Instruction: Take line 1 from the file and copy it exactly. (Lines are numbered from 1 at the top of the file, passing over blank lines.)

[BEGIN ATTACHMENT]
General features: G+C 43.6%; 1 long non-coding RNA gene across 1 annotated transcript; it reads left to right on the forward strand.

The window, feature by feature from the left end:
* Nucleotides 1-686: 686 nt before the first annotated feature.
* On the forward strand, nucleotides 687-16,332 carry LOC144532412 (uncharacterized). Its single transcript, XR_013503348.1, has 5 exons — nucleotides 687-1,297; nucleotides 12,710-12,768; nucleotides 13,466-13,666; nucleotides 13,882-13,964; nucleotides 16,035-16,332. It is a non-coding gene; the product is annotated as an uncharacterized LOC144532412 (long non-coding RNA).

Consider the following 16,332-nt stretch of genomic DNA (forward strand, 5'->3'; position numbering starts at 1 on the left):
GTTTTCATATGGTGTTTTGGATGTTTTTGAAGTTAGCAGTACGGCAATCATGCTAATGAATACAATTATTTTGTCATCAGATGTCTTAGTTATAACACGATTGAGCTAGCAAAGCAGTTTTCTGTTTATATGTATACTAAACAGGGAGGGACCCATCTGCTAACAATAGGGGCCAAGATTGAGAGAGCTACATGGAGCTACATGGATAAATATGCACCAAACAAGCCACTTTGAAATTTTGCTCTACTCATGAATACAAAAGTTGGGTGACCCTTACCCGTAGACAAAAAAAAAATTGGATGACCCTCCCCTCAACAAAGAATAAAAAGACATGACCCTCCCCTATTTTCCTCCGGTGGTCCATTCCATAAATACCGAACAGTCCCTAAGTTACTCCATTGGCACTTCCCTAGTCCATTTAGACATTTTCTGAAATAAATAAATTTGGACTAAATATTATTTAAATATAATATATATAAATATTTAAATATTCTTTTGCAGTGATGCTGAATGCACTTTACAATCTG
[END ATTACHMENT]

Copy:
General features: G+C 43.6%; 1 long non-coding RNA gene across 1 annotated transcript; it reads left to right on the forward strand.